A small group going on rolling camps would never have more than handful of non-biodegradable waste that can be easily carried back to base by the group itself. It is like creating landfills of waste in cities and then thinking of ways to deal with it. It is always better to capture and segregate waste in much smaller quantities and push it for either recycling or decomposition.
Besides, people don't take cleanliness seriously when they stay at a fixed campsite. Everyone rolls the responsibility to the organizers.
NEWS Flash: It is everyone's responsibility.
4. No check-in check-out experiences in the mountains
So you want a check-in & check-out experience even in the mountains. Where is the fun in that?
You signed up for a trek because you wanted to enjoy the adrenaline rush. You wanted a chance to be an explorer. So, here it is.
Having rolling camps ensure everyone in the team is aware and responsible for the outcomes. It means that you get involved in everything like setting up the camps, removing them, reaching the campsite on time (at least the aggressors of the team). That's how you come together as a team.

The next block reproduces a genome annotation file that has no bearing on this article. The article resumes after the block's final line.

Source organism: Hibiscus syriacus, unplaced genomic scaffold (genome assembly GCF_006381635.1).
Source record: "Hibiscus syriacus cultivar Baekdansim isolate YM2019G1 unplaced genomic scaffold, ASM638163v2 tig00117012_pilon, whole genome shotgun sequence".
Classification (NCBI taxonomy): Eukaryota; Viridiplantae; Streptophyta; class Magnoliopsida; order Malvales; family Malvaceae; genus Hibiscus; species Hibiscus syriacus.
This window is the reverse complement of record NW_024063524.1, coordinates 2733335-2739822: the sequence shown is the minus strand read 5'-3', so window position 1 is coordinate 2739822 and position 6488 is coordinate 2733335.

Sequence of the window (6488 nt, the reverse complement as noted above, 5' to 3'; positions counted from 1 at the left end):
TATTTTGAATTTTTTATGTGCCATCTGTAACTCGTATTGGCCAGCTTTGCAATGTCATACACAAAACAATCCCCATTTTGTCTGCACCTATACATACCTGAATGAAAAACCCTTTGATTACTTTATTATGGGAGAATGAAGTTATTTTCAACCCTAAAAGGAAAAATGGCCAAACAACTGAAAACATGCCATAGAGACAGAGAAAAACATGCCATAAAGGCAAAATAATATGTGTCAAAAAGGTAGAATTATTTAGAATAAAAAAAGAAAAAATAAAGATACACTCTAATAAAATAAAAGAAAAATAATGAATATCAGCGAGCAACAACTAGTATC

And that childlike feeling of curiosity of reaching the next campsite which you can choose on your own, that's where the actual fun lies. Go on the unique Bikat treks (remote ones) like Bali Pass, Vasuki Taal, Kedar Taal, Pin Parvati Pass, Markha Valley, Panwali Kantha and you will exactly what am I talking about. However, in the township treks like Kedarkantha and Chadar, it becomes impossible to a large extent.
Trekking is a team activity. So much so that when you go for a mountaineering course, first thing they tell you is to never go alone in the mountains. Team may not always mean 11 or 12 members, even 2-3 people create a beautiful team.
Fix camping is injurious to Team health. Simply put, it kills the fun of trekking.